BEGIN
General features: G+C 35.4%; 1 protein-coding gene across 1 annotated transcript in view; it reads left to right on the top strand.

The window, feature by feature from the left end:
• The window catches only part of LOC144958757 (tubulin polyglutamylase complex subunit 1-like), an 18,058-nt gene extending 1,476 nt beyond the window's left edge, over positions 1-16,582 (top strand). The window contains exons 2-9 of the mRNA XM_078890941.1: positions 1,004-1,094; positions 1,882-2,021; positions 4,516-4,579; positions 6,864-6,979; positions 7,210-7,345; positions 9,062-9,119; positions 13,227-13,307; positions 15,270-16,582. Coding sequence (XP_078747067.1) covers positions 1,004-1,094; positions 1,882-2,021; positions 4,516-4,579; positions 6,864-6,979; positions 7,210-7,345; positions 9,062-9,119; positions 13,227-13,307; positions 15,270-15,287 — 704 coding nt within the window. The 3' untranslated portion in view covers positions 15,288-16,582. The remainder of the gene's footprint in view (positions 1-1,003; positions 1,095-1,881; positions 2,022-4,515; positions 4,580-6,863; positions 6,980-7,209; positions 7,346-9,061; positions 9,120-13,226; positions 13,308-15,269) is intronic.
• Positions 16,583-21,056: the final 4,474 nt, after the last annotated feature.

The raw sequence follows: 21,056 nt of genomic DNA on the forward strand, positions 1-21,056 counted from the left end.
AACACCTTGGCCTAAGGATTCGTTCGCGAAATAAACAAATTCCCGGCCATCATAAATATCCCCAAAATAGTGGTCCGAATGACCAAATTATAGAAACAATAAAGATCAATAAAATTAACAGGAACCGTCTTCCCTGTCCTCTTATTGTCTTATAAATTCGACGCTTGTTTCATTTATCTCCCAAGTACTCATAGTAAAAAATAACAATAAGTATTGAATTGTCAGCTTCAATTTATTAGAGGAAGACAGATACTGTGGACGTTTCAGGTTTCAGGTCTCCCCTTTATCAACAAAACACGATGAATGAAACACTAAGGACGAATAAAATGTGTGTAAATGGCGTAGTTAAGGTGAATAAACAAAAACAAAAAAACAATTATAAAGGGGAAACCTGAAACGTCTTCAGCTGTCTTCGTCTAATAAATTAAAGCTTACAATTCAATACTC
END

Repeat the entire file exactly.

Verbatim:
General features: G+C 35.4%; 1 protein-coding gene across 1 annotated transcript in view; it reads left to right on the top strand.

The window, feature by feature from the left end:
• The window catches only part of LOC144958757 (tubulin polyglutamylase complex subunit 1-like), an 18,058-nt gene extending 1,476 nt beyond the window's left edge, over positions 1-16,582 (top strand). The window contains exons 2-9 of the mRNA XM_078890941.1: positions 1,004-1,094; positions 1,882-2,021; positions 4,516-4,579; positions 6,864-6,979; positions 7,210-7,345; positions 9,062-9,119; positions 13,227-13,307; positions 15,270-16,582. Coding sequence (XP_078747067.1) covers positions 1,004-1,094; positions 1,882-2,021; positions 4,516-4,579; positions 6,864-6,979; positions 7,210-7,345; positions 9,062-9,119; positions 13,227-13,307; positions 15,270-15,287 — 704 coding nt within the window. The 3' untranslated portion in view covers positions 15,288-16,582. The remainder of the gene's footprint in view (positions 1-1,003; positions 1,095-1,881; positions 2,022-4,515; positions 4,580-6,863; positions 6,980-7,209; positions 7,346-9,061; positions 9,120-13,226; positions 13,308-15,269) is intronic.
• Positions 16,583-21,056: the final 4,474 nt, after the last annotated feature.

The raw sequence follows: 21,056 nt of genomic DNA on the forward strand, positions 1-21,056 counted from the left end.
AACACCTTGGCCTAAGGATTCGTTCGCGAAATAAACAAATTCCCGGCCATCATAAATATCCCCAAAATAGTGGTCCGAATGACCAAATTATAGAAACAATAAAGATCAATAAAATTAACAGGAACCGTCTTCCCTGTCCTCTTATTGTCTTATAAATTCGACGCTTGTTTCATTTATCTCCCAAGTACTCATAGTAAAAAATAACAATAAGTATTGAATTGTCAGCTTCAATTTATTAGAGGAAGACAGATACTGTGGACGTTTCAGGTTTCAGGTCTCCCCTTTATCAACAAAACACGATGAATGAAACACTAAGGACGAATAAAATGTGTGTAAATGGCGTAGTTAAGGTGAATAAACAAAAACAAAAAAACAATTATAAAGGGGAAACCTGAAACGTCTTCAGCTGTCTTCGTCTAATAAATTAAAGCTTACAATTCAATACTC